4AROMA 8/10 APPEARANCE 4/5 TASTE 7/10 PALATE 4/5 OVERALL 17/20
I’m familiar with the concept of a “black & tan” whereby a stout is mixed with a lager, but I’ve never experienced any kind of imperial hybrid brew. Dogfish Head is one of America’s premiere brewers of imperial beers, as well as India Pale Ales, so it’s not surprising they would come up with a beer like Burton Baton. This beer is, “A blend of oak-aged English strong ale and our 90 Minute I.P.A.” according to their website.
The result is a very unique beer which is certainly unlike most imperial IPAs I’ve encountered. It’s got a complex and intense palate as you’d expect from an imperial. It’s not quite as drinker-friendly as I’d prefer, but it’s definitely enjoyable.
APPEARANCE AND AROMA
This beer pours to a beautiful shade of dark amber with a bit of a reddish hue. It’s clear with some carbonation present. It forms a fairly small layer of slightly off-white creamy head. The head dissipates rather slowly for an imperial beer and can be easily regenerated by swirling the glass.
The aroma is an absolutely lovely bouquet of citrus and flowers with some vanilla notes as well. Imperials do tend to have such a rich aroma but the hoppy notes are reminiscent of something more pedestrian.
I noticed two distinct flavors which make up the palate. Immediately upfront I detect a rich, sugary vanilla flavor not unlike rum or Kahlua. On the finish there is a citrusy grapefruit-like tartness. However, since Burton Baton is an imperial brew there isn’t much of a hop bite or crackle since even the citrus is just as rich and syrupy as the initial vanilla notes.
Like any good imperial beer worth its salt, Burton Baton has a very complex palate which changes as it warms. I went on to notice a distinct woody, oak taste as well as a slight bit of cherry and plum. The only problem is the citrus flavor begins to recede and the boozy, rum-like qualities become more prominent. Alcohol is definitely noticeable but it does not usurp the genuine flavors in the palate here. I really like the spiciness which is similar to a Belgian dubbel or perhaps a quad. You certainly couldn’t accuse this beer of being simple.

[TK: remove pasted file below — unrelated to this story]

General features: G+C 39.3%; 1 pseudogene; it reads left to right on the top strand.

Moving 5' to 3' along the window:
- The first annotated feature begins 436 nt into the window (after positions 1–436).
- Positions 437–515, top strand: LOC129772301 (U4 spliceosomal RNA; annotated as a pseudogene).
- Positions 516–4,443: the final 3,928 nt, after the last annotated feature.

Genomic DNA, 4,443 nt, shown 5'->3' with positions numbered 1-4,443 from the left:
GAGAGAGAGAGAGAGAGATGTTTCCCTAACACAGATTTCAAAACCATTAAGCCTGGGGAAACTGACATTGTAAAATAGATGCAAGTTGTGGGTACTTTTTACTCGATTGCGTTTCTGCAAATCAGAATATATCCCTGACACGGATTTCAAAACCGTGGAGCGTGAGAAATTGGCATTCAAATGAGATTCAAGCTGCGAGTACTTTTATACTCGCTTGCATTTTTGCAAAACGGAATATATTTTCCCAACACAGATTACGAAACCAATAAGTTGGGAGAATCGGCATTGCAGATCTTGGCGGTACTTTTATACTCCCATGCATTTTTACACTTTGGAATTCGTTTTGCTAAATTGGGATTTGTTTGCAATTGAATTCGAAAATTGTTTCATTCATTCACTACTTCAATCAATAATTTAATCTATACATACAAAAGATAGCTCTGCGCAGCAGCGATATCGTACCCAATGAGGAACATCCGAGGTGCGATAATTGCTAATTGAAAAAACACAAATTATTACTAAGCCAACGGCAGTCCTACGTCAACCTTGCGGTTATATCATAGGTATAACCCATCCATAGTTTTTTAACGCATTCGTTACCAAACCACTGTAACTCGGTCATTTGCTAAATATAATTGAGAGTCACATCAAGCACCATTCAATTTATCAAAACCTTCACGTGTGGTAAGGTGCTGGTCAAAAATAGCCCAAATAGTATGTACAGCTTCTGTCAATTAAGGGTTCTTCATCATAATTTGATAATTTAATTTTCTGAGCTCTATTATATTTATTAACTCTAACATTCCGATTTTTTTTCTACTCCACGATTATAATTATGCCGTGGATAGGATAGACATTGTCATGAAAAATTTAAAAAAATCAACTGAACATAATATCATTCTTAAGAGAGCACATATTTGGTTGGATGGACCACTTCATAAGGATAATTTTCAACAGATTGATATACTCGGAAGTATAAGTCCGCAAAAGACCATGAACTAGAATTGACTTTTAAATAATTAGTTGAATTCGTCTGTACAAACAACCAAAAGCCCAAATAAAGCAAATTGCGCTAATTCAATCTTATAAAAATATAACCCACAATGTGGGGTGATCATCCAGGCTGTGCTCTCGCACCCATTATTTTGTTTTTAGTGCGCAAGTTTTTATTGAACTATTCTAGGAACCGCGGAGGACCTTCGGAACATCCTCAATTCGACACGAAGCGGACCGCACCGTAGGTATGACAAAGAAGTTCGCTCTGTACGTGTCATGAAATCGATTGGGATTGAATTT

Imperial beers aren’t actually known for their drinker-friendly approach. With their intense taste and strong alcohol presence they’re definitely more suited for sipping than chugging. What’s funny is that my first few swigs of Burton Baton were so crisp and light I felt as though I could slug down my entire glass. However, as the beer warmed and the palate became more complex and more intense it also dried out. By the time I was down to the last 1/4th the dryness, in tandem with the alcohol presence, was extremely difficult to avoid. While the beer at least finishes smooth, the mouthfeel is quite intense and even for an experience drinker like me it was probably a bit heavier than necessary.
I have had beers less potent than Burton Baton which have gone to my head much quicker and more intensely than this beer did. At 10% ABV one might assume this beer is just a monster throwing its weight around, but I was very impressed by how light it actually drank and felt. I didn’t feel overwhelmed or full during or after my glass of this beer (in fact, I’d have drank another if I had another).
There’s a lot to like about Dogfish Head Burton Baton. It’s innovative, tasty, smooth and lighter than you’d think. It walks that fine line between being an acquired taste and mainstream, but in the end it succeeds as both a imperial and an India Pale Ale and that’s something I can get behind.
NOTE: See my 2017 re-review here: http://www.chadzbeerreviews.com/2017/07/dogfish-head-burton-baton-2017-re-review.html